National Audit Office: according to users, state real estate management is rigid and costly

Priit Simson | 8/25/2021 | 12:00 AM

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TALLINN, 25 August 2021 – Even though the development of state real estate is rigid and costly according to the users, the current national real estate policy fails to motivate finding cheaper or more flexible solutions. Use of the services of the virtually monopolistic State Real Estate Ltd-(Riigi Kinnisvara Aktsiaselts  - RKAS) should not be an automatic choice. 

“In the preparation of the overview, we increasingly realised that the expectations that were associated with delegating the implementation of the state’s real estate policy to RKAS have not been fulfilled,“ Auditor General Janar Holm said. “Rather, the management of the state's real estate is plagued by troubles arising from the company's virtual monopoly. This is not something to reproach RKAS for because it is operating according to the rules of the government, more specifically, the Ministry of Finance, and, being a company, it must meet the expectations of the owner.” According to the eight ministries using the services of RKAS and surveyed to prepare the overview, the company is indeed technically competent, but rigid and feels too expensive as a partner.

Ministries feel that the goal of the state-owned company is to make a profit rather than offer more flexible and affordable solutions. Therefore, the goals that RKAS would make a profit and at the same time be an advisor and centre of excellence for the public sector are conflicting.

Also, the current real estate policy does not encourage state agencies to seek rental spaces or maintenance services for better prices with the support of the private sector. The expenses related to RKAS, and the price increases, have been paid from the state budget by default. However, if private partners raise their prices, the money should be found from the internal funds of the agency. The money “won” by finding a better-priced solution in the private sector is generally removed from the agency's budget. RKAS has pointed out that finding premises from the private sector may not be easy as the needs of the public sector are often specific and buildings have special purpose.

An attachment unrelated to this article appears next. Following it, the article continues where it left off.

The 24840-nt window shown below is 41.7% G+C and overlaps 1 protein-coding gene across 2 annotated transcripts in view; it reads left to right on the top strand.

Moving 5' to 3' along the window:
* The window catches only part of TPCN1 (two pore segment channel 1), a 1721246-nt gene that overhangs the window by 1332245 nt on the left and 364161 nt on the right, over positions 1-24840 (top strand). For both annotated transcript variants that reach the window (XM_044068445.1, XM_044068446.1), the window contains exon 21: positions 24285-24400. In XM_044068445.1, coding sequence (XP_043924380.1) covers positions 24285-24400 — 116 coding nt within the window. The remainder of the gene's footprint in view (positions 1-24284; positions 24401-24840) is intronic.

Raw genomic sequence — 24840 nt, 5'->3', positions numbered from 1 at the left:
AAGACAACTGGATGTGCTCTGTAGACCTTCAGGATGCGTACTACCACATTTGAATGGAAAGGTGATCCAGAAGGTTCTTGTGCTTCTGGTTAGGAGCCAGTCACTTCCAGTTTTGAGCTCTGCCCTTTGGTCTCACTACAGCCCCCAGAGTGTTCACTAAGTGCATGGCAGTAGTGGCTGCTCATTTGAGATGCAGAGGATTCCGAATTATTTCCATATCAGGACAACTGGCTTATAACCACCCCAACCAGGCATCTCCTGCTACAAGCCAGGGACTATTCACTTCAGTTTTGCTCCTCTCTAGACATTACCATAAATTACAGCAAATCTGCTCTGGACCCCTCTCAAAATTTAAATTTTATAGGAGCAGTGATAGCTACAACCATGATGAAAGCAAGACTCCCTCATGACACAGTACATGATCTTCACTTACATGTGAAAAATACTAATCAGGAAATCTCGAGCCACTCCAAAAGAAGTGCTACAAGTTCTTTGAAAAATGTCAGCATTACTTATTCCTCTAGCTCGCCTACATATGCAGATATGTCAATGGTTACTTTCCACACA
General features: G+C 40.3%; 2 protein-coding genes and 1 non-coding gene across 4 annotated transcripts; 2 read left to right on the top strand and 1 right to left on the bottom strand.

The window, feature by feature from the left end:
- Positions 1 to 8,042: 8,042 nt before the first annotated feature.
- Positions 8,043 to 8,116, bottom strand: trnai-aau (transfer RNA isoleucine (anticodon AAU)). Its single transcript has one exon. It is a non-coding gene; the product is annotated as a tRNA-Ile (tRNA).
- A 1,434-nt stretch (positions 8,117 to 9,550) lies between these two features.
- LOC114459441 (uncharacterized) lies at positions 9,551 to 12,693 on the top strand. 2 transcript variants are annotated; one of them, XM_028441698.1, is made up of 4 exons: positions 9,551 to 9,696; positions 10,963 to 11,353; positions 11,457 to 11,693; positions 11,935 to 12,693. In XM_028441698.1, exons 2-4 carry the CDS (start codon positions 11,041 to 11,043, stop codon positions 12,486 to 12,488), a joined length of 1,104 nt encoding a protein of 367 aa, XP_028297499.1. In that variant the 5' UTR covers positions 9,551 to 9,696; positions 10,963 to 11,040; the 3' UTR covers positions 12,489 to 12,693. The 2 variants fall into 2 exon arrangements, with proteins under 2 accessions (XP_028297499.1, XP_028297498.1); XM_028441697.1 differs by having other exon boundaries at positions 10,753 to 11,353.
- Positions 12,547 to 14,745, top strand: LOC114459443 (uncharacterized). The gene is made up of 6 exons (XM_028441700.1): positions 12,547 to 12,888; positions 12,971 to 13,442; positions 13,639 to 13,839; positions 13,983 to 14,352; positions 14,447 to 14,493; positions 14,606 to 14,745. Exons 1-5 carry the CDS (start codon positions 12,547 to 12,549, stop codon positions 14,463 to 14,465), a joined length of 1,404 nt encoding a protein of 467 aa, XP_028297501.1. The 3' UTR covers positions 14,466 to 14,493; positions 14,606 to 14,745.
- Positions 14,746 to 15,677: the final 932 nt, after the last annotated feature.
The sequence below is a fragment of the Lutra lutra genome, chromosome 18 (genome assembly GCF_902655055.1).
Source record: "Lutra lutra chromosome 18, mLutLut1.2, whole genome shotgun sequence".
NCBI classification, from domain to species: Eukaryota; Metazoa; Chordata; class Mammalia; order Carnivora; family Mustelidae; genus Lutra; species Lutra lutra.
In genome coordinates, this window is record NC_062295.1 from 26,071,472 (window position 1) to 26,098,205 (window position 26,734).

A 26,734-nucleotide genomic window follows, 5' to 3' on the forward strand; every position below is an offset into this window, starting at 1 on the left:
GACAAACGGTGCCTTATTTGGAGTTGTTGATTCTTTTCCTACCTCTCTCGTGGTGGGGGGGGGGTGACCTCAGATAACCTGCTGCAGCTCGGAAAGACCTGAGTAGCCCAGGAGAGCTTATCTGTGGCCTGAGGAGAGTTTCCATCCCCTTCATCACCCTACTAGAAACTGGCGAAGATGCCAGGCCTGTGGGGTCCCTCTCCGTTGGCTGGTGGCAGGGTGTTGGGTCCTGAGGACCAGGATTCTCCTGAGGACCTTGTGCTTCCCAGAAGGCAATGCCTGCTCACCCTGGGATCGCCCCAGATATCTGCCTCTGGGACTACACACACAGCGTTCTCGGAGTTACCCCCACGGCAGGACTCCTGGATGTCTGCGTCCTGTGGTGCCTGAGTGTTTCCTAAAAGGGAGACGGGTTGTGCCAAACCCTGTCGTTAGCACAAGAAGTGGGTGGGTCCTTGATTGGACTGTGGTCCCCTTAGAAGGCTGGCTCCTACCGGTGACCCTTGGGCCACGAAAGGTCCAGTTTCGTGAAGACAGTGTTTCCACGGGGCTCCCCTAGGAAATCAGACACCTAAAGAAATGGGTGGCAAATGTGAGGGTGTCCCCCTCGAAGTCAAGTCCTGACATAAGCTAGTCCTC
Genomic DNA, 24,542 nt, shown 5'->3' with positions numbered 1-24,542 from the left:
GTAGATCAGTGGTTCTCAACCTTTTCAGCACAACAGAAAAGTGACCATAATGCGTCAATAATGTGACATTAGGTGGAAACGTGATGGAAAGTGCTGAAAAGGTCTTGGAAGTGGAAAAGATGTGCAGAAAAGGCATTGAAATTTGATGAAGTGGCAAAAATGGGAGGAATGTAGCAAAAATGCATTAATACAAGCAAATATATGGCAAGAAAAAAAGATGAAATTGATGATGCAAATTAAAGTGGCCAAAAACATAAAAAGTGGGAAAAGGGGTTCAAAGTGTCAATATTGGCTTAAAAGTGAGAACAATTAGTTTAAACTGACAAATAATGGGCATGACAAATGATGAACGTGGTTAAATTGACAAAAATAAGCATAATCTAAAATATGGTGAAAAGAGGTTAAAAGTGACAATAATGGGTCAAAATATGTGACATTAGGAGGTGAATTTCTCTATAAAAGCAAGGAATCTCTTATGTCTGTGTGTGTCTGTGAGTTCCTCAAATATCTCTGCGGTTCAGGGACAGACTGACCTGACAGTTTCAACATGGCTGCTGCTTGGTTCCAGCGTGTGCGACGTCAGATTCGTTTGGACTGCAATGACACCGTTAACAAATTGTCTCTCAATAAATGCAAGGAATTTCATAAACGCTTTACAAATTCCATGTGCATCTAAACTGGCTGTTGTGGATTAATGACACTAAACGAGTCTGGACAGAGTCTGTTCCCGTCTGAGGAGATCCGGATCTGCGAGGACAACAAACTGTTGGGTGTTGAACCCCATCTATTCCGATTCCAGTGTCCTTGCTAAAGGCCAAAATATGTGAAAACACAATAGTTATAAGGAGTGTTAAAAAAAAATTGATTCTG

The state-owned real estate company does not support the flexible use of buildings when the needs and tasks of the agencies change. In addition, the savings from RKAS's joint procurements are questionable due to the small size of the market, and according to the Ministry of Finance, the price for which RKAS procures construction services from the market should be analysed.

The original idea of establishing RKAS was to assemble the necessary competence in state real estate management, but the problem now is that ministries, according to themselves, are unable to be the so-called smart customers with enough specialist knowledge to negotiate the conditions with RKAS on a higher level and critically evaluate the price formation at the company. In the preparation of the overview, the ministries pointed out that the institutions managing more special-purpose property (for example, related to internal security, transport, educational infrastructure, etc.) have partially maintained their capacity, so the real estate competence has been maintained unevenly in the state.

“We are in a situation where the newly approved “State real estate policy principles” are insufficient as a development plan, both in the opinion of their developers and in the opinion of the main implementer,” Auditor General Janar Holm said. The fact that the development plan approved by the Government of the Republic in April this year is unable to solve the main issues, has been admitted by both RKAS and the ministries that use the services of the company.